A place for community gatherings and programs for youth and young adults
Kamehameha Schools celebrated the opening of the new Kalanihookaha Community Learning Center (KCLC) in the center of Nānākuli village on O’ahu with a small blessing and an open house.
Named for the professional legacy of Dr. Agnes Kalanihookaha Cope, known affectionately to many as “Aunt Aggie,” a longtime resident of Nānākuli and champion of Native Hawaiian health, education, culture and arts ; the new center will serve as a gathering and learning place for community residents and program partners. It will support ‘āina-based programs, career development and training and provide a hotbed of lifelong learning opportunities for Native Hawaiians and those in the surrounding community.
“We recognize the many organizations that are uplifting our Lāhui in this community,” said Kalei Kailihiwa, KS Regional Director, Community Strategies. “Once the Kalanihookaha Community Learning Center is completed, we will look to these partners to create, transform and nurture environments that foster iwi leadership,” said Kailihiwa.
KCLC’s vision was made possible through vital partnerships including the Hawaii State Department of Lands, NHHCA, and support from the Hawaiian Community Development Board. Led by Aunt Aggie’s son Kanahele, the NHHCA has an office in KCLC and will use the center as a base for their education programs and efforts. Kamehameha Schools and community partners will further support Aunt Aggie’s professional legacy in health, education, culture and the arts.
The $ 10.9 million learning center opened in April 2019 and completed construction a year later, but has delayed opening and scheduling due to COVID-19. The resulting project is a one-story building that covers 6,828 square feet and includes a large multipurpose room with flexible space, a covered veranda for indoor and outdoor use, a service kitchen, a large pavilion and an area. preparation or exterior.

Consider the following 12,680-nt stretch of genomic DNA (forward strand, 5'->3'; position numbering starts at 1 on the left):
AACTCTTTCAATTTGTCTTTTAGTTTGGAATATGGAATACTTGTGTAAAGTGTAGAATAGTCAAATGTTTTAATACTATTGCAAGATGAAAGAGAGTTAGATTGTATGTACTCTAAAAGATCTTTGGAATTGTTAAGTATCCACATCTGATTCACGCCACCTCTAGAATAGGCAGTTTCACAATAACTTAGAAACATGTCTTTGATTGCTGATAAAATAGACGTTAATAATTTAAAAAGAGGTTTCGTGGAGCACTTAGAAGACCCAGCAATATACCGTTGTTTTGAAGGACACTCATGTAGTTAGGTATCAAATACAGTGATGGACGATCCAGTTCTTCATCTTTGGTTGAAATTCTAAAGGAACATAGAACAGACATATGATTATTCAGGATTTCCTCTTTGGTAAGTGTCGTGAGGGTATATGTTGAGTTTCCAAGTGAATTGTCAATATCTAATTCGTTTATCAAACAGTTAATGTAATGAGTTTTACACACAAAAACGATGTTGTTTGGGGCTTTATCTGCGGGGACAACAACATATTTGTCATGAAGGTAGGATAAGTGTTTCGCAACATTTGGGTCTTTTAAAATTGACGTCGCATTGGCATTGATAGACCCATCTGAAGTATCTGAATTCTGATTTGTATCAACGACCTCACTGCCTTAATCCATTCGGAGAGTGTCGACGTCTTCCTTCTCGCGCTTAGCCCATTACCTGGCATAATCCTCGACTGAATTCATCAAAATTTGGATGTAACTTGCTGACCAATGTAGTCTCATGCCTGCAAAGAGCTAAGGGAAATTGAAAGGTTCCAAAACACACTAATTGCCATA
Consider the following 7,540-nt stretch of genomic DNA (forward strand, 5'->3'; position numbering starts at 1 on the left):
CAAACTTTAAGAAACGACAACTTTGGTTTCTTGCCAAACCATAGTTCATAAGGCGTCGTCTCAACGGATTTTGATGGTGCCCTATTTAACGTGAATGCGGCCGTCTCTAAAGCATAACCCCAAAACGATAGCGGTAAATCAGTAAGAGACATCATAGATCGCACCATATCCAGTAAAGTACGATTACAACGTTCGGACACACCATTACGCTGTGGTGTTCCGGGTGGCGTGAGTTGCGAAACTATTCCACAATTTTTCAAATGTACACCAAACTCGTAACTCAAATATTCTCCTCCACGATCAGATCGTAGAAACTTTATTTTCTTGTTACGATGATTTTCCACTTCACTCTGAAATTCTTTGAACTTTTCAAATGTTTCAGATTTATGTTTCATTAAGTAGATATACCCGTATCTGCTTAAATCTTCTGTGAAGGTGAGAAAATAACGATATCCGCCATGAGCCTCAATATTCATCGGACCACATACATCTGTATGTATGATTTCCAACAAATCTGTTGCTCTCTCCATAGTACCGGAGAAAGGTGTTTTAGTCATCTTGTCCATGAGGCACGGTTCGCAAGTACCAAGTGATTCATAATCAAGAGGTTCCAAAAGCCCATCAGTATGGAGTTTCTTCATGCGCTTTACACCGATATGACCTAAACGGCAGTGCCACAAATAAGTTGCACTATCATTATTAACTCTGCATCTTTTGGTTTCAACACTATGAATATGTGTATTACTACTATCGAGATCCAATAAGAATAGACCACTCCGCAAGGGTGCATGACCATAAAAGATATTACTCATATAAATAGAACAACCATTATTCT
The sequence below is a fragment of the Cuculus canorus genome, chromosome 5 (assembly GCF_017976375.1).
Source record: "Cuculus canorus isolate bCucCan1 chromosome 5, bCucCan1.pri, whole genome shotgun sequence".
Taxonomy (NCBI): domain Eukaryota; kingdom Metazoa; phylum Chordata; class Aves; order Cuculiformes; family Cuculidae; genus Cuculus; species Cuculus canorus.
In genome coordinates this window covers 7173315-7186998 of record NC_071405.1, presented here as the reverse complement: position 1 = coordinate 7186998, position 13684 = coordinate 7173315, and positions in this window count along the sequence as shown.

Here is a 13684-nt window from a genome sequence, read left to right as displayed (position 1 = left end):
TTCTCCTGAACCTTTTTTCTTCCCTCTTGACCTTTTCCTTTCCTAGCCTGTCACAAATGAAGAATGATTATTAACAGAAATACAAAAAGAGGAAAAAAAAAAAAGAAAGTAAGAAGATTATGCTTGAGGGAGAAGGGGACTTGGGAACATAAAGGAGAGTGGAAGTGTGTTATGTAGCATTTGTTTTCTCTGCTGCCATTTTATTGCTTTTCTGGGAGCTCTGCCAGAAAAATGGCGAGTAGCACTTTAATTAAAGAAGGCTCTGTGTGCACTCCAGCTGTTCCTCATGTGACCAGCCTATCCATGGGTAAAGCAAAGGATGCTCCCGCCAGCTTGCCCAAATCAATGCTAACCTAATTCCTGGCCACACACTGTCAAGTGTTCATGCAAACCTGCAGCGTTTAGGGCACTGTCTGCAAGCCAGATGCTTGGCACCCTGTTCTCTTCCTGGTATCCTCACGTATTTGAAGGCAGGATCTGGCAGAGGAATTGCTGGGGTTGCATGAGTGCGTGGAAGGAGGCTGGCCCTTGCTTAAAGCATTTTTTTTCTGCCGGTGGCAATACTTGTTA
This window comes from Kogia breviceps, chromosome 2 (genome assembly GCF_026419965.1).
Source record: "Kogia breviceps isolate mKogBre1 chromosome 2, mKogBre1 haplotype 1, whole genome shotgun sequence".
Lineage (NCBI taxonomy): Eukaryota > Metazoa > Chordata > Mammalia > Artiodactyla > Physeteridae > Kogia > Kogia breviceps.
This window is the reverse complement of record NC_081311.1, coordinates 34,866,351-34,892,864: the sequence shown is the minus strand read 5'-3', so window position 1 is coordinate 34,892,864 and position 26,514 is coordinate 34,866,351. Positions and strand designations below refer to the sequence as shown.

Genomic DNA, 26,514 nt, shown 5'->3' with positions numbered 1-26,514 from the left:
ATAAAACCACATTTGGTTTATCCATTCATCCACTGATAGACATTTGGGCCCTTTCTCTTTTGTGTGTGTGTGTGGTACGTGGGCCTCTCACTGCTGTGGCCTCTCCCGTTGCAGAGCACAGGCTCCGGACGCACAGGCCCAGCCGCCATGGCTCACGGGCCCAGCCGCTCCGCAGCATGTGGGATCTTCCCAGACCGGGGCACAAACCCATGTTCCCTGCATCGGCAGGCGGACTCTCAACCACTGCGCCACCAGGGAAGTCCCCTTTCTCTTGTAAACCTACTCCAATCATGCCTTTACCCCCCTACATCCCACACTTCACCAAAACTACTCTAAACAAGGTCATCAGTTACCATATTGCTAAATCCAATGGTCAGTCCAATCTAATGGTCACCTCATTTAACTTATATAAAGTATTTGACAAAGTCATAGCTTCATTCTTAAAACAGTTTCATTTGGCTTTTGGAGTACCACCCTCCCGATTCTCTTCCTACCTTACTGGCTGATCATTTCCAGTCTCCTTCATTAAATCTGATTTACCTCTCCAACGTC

Fronting the Center is a life-size humpback whale sculpture – Koholā Ola, brought to life by the many hands of Wai’anae Moku keiki and community members under the direction of artist Sooriya Kumar. Koholā symbolizes one of the highest and most sacred forms of Kanaloa and signifies knowledge, intelligence and a deep connection.
Among the celebrants in attendance were Kamaki Kanahele of the Nānākuli Hawaiian Homestead Community Association (NHHCA), Lani Smithson, sr. project manager, Kiewit Building Group; Helena Jubany, Senior Director, NAC Architecture; Glenn Yokotake, President and Director, GD Designs; Grant Murakami, Vice-President, PBR Hawaiʻi & Associates Inc .; Darin Pilialoha, Director, Nānākuli High & Intermediate; Carlos Peñaloza, Chancellor, Leeward Community College; and KS CEO Jack Wong, KS Administrator Lance Wilhelm and project staff.
KCLC is gradually implementing programs focused on youth, from 16 years to young adults. In its first year, the Center committed to partnering with the State Department of Education’s Papahana O Kaiona alternative learning program for at-risk high school students and the Center’s program. Makaha cultural learning for trades certification courses. In the following years, more program partners who can accelerate the pace, scale and reach to develop ‘ōiwi leaders such as Leeward Community College, American Job Centers and the Wai’anae Coast Comprehensive Health Center will impact on KCLC.